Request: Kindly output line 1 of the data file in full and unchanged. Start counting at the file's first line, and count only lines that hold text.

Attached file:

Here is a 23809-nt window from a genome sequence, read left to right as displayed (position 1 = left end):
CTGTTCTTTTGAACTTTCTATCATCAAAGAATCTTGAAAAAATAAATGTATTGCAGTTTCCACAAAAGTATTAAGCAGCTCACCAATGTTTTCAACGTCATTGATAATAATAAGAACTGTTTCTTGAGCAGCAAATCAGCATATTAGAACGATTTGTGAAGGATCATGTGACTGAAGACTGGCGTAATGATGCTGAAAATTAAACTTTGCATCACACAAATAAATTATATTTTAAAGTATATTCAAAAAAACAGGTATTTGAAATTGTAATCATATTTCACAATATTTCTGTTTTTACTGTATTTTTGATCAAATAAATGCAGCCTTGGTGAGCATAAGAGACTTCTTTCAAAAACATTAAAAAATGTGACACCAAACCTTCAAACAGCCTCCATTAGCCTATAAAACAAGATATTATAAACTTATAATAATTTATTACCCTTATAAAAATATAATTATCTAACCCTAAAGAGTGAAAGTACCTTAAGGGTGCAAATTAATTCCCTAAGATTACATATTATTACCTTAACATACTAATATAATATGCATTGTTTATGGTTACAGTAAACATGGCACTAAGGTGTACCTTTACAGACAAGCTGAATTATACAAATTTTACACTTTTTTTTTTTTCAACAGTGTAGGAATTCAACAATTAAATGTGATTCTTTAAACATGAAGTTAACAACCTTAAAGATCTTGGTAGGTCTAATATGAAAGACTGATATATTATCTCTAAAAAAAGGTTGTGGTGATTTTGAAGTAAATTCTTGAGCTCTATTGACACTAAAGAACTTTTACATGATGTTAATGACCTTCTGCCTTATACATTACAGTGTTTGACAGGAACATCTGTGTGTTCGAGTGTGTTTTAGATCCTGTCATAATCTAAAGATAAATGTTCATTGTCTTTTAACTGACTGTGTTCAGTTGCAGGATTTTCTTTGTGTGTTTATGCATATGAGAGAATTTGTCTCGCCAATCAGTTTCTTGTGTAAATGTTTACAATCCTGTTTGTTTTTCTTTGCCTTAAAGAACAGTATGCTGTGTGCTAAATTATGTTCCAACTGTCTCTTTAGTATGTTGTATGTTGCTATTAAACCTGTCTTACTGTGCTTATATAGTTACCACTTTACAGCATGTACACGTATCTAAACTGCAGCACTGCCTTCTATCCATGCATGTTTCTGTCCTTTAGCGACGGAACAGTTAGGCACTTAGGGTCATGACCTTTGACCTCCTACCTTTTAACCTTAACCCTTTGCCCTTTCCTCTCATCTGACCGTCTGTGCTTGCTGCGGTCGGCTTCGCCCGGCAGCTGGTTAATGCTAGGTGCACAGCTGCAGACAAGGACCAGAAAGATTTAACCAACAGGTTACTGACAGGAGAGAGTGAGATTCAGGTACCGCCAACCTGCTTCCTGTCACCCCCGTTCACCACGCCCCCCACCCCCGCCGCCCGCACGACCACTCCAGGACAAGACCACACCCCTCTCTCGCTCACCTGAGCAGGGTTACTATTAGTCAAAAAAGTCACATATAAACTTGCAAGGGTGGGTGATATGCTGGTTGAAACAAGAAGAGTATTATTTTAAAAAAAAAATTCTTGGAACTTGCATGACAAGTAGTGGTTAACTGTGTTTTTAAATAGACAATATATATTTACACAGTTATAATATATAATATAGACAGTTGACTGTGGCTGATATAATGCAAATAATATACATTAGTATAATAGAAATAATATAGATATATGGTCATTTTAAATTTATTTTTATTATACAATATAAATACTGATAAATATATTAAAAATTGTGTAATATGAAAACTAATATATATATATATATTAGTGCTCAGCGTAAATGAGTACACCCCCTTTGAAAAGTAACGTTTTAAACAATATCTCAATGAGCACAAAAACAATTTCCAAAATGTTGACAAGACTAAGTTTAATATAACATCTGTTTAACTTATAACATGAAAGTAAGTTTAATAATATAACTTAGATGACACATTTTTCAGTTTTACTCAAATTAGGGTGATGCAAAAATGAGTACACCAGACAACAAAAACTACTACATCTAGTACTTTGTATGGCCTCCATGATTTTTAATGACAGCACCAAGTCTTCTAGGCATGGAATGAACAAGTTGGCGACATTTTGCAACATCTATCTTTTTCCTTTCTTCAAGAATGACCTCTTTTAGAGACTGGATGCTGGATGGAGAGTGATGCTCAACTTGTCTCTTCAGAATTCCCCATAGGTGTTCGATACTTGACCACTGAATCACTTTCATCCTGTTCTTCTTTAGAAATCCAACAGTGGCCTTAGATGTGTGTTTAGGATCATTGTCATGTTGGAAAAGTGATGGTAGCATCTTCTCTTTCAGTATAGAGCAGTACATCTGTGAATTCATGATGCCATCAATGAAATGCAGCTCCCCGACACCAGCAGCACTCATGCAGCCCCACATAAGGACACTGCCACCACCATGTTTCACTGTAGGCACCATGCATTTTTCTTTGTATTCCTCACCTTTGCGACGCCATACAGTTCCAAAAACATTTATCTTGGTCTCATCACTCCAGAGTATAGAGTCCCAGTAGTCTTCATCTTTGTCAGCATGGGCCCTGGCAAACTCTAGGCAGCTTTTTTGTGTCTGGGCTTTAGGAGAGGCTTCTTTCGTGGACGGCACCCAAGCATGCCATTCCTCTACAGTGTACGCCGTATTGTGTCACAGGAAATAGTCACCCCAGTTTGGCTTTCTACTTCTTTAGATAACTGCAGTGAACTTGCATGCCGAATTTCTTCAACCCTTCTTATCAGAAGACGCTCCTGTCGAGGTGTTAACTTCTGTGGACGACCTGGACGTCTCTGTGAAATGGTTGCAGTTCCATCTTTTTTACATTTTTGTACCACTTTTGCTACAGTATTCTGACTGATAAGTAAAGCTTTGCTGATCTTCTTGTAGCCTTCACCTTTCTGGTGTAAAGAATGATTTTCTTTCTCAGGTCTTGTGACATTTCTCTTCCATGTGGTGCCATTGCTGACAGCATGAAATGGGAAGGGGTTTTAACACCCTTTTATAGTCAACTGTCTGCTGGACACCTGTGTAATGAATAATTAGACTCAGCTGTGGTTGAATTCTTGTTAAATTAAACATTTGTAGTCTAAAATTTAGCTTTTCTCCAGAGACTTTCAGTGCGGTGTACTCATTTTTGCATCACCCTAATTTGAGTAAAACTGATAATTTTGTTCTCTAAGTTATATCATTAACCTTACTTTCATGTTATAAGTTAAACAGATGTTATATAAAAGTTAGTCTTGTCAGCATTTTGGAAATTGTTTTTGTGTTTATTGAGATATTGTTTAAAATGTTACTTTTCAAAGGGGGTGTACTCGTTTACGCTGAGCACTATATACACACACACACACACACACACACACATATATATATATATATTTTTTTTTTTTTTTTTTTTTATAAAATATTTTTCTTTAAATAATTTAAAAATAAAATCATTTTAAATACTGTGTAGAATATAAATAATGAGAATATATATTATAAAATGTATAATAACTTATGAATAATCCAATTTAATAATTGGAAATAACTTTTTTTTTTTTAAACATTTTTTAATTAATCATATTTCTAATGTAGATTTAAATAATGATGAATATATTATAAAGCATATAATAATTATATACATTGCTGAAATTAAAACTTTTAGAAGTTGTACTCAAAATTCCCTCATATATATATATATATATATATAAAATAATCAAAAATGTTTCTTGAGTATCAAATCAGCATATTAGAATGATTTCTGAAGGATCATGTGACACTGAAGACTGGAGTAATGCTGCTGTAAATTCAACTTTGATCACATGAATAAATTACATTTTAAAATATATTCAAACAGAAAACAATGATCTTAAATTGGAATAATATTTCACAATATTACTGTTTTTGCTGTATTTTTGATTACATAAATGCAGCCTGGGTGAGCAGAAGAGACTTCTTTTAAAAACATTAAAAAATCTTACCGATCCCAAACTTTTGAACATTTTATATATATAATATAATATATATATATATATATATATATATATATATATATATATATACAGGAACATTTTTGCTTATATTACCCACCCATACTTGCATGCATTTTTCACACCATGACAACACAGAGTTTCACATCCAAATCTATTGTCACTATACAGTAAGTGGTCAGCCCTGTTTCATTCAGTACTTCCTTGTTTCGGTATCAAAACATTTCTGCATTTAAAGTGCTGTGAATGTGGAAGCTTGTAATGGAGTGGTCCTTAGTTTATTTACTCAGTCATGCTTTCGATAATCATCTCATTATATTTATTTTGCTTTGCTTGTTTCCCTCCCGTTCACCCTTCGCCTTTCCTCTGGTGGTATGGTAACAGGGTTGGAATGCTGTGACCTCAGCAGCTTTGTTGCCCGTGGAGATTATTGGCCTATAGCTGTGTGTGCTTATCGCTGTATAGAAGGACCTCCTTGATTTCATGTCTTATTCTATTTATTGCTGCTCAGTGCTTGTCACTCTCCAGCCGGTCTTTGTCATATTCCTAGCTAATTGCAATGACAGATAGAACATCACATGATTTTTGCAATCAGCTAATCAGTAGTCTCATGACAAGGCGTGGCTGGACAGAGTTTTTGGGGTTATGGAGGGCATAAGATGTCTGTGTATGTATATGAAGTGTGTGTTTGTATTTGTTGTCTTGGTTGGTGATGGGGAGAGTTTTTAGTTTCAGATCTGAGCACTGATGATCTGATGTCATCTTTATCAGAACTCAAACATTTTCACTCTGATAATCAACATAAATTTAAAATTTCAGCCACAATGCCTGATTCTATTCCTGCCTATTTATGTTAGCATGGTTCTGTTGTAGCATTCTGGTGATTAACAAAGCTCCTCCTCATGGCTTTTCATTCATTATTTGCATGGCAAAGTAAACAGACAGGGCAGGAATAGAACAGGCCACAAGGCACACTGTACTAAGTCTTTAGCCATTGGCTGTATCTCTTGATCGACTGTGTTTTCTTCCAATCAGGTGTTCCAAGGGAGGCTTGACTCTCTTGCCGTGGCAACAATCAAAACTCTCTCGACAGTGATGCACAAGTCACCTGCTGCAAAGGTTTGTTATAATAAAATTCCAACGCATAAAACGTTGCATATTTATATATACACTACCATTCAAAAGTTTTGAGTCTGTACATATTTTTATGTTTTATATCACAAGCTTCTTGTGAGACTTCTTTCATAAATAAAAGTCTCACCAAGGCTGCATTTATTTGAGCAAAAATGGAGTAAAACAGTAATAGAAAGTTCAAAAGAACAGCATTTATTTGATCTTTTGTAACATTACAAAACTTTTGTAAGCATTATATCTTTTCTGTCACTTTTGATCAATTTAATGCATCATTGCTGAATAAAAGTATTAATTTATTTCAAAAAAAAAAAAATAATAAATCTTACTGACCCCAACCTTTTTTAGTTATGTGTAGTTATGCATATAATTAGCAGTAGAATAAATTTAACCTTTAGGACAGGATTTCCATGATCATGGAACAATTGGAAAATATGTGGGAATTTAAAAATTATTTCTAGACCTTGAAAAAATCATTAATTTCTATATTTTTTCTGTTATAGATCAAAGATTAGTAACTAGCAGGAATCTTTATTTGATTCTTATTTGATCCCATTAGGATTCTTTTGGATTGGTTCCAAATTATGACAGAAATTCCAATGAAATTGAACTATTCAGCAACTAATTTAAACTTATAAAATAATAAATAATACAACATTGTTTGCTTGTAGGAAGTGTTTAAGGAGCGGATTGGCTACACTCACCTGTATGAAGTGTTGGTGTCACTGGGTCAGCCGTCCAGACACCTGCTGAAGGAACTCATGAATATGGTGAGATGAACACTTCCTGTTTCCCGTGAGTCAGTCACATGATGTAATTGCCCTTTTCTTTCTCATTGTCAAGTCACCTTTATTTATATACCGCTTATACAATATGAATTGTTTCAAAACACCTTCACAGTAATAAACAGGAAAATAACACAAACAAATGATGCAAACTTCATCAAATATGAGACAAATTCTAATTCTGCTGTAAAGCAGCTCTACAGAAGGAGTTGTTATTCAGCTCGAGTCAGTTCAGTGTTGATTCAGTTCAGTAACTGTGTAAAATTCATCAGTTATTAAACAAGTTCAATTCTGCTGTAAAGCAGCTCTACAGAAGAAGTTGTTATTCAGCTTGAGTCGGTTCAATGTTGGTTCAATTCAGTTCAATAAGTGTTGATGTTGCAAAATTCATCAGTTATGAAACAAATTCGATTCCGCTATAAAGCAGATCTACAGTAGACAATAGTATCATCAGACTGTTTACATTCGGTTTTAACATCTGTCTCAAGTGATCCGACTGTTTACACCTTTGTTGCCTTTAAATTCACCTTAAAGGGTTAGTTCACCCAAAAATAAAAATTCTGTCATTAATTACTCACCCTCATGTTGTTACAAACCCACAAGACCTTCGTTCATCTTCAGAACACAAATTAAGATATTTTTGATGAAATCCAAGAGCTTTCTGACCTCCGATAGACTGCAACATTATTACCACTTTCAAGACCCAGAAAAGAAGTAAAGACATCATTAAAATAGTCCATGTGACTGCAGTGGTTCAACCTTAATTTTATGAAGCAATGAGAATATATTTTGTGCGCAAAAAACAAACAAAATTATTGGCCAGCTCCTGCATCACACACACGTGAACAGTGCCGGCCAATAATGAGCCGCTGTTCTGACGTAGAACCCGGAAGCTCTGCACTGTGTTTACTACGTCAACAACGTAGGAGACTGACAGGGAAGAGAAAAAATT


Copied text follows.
Here is a 23809-nt window from a genome sequence, read left to right as displayed (position 1 = left end):